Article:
Saturn V explained in the most common words. Funny!
November 12, 2012
November 9, 2012
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November 7, 2012
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Back in the 1970s artist and visionaries pictured great Space settlements. These settlements were like miniature worlds offering a home away from home and permanent residence for Space adventurer.
“We have plumbed the atmosphere to its height and the oceans to their depths. Unless we are willing to settle down into a world that is our prison, we must be ready to move beyond Earth, and I think we are ready. We have the technological capacity to do so; all that we need is the will. I think it is quite possible, starting now, to build settlements in space, to build worlds miniature in comparison to the Earth but large in comparison to anything we have done so far. These worlds, in orbit around the Earth, would be capable of holding tens of thousands of human beings.” -Issac Asimov
The success of the Apollo program filled Americans with space dreams and possibilities of future Space Settlements. It was a magical time for the space enthusiast however the dreams remained dreams. Here is a great peak at those ideas through the artist and scientist of that time.
October 26, 2012
October 24, 2012
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This is a new interesting job for missile technology.
No warhead….can knock out computer and electrical systems………and can do this on several targets on one flight.
Sci Fi? No Boeings CHAMP (Counter-electronics High-powered Advanced Missile Project) missile has successfully done just that.
Using High Power Microwaves this missile can disable computers and electrical systems during fly over.
“This technology marks a new era in modern-day warfare,” said Keith Coleman, CHAMP program manager for Boeing Phantom Works. “In the near future, this technology may be used to render an enemy’s electronic and data systems useless even before the first troops or aircraft arrive” – Boeing
October 23, 2012
“KENT, Wash. – Blue Origin conducted a successful Pad Escape test last week at its West Texas launch site, firing its pusher escape motor and launching a full-scale suborbital Crew Capsule from a launch vehicle simulator. The Crew Capsule traveled to an altitude of 2,307 feet under active thrust vector control before descending safely by parachute to a soft landing 1,630 feet downrange.” -Blue Origin
October 23, 2012
October 15, 2012
Yesterday’s jump by Felix Baumgartner was an incredible feat. He jumped from approximately 24 miles up. Space starts at the Karman Line or about 62 miles in altitude. So the jump was not even half way to space or to quote Neil deGrasse Tyson’s tweet from yesterday – “A corresponding fall to a schoolroom globe begins 1 millimeter above its surface. I’m just saying”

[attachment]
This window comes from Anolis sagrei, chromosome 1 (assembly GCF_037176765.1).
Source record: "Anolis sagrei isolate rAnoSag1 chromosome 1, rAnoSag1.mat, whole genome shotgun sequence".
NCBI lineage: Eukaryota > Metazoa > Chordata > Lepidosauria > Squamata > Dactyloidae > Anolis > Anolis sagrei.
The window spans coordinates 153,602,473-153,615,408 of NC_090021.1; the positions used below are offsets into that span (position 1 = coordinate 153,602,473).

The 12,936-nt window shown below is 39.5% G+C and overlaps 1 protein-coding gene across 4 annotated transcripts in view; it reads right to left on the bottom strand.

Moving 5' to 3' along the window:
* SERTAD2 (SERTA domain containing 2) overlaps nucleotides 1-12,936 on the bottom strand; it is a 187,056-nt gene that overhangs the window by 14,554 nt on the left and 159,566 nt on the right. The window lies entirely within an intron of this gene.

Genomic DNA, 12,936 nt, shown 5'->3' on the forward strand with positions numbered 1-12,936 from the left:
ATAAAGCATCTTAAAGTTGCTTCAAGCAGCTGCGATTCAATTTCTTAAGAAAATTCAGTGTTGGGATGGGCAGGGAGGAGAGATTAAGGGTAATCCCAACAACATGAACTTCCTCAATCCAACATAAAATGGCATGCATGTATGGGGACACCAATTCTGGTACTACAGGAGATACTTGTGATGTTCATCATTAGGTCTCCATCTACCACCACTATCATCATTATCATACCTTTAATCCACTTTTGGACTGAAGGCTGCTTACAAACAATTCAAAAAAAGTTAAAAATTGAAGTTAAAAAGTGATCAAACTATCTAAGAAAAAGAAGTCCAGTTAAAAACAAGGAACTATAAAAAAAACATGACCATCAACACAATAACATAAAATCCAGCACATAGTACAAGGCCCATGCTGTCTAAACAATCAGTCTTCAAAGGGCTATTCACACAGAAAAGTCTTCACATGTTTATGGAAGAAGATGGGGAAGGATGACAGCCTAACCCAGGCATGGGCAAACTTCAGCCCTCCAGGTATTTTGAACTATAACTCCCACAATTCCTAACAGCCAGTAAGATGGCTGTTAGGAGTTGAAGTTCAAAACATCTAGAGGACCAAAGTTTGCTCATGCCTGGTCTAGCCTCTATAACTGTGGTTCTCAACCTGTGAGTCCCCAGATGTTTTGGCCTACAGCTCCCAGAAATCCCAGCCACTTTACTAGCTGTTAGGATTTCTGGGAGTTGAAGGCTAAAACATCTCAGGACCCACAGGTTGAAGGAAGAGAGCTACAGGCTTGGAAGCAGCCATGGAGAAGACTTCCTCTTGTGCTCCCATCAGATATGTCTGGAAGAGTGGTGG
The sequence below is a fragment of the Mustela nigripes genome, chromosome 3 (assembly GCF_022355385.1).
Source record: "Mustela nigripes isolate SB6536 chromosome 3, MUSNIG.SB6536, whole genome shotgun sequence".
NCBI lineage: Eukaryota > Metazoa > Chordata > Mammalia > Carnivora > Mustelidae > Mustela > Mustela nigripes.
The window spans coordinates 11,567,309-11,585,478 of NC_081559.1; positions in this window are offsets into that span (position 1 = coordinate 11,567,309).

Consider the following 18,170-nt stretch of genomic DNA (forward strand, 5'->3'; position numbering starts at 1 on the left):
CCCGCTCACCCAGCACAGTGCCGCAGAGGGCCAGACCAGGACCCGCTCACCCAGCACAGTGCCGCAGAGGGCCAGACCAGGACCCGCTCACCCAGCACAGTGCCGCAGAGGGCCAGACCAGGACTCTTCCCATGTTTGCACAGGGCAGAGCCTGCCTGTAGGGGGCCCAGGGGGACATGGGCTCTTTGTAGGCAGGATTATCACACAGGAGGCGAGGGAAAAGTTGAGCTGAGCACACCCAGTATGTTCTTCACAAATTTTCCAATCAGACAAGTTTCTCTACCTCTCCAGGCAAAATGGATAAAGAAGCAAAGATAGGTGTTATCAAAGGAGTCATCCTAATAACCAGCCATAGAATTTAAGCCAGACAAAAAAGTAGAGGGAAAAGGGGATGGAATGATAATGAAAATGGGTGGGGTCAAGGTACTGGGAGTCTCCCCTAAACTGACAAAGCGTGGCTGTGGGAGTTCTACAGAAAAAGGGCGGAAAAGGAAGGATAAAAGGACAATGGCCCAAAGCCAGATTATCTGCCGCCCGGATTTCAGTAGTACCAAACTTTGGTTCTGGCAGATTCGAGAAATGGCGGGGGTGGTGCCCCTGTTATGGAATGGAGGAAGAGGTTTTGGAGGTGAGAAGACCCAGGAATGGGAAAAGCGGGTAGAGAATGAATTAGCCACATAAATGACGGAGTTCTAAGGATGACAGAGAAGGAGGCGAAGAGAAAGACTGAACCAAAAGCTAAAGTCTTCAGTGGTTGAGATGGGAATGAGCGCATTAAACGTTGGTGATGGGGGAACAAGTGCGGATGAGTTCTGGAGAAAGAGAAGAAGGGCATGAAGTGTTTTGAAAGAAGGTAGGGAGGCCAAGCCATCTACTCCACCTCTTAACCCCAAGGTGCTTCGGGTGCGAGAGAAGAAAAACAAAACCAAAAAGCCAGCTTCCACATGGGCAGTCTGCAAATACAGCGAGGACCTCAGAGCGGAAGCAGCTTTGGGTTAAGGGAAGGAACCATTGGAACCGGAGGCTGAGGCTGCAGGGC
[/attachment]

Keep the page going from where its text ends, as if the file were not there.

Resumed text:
What would it take to survive a real jump from space?
There are several requirements for actual space diving. The space suit like Felix’s would have to protect the diver from temperature, no atmosphere, pressures etc. There would need to be some means of heat protection from the reentry phase. If the astronaut was diving from orbit then the friction of orbital speeds would require some sort of heat shield protection.
G-forces would be tremendous on such a diver.
In the 1960′s, under contract from NASA, General Electric proposed the following method called “Operation MOOSE” Orginally MOOSE was the acronym for “Man out of Space; Easiest” but was later changed to “Manned Orbital Operations Safety Equipment”.
MOOSE was strapped to the astronaut’s back and was the size of a small suitcase.
0.87 m length
1.8 m diameter
215 kg weight
This proposed method worked in these steps.
- Astronaut pushes himself away from disabled craft. The MOOSE device is attached to his back and a parachute to his chest.
- The astronaut pulls a ripcord that starts the MOOSE device inflation of the heat shield and foam activation. The foam fills around the back of the astronauts body and in the heat shield creating a form fit the encapsulates the back of the astronaut.
- the astronaut uses gas jets to orient for the de-orbit burn
- solid fuel rockets on the astronauts chest retro fire de-orbiting the astronaut
- after his ballistic reentry the astronaut would eventually pull his parachute rip cord at about 30000 feet
- the suit includes survival gear and in case of water landing the foam and remaining heat shield act as a raft
I can’t even imagine the ballistic reentry part. Imagine being encapsulated by flame as your ablative heat shield burns away.
The plan was designed originally for the X-20 Dyna Soar however the plan was abandoned after Dyna Soar was canceled.
But to peak your interest in the future who can remember space diving from Star Trek?
October 2, 2012
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October 1, 2012
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SpaceX merchandise now available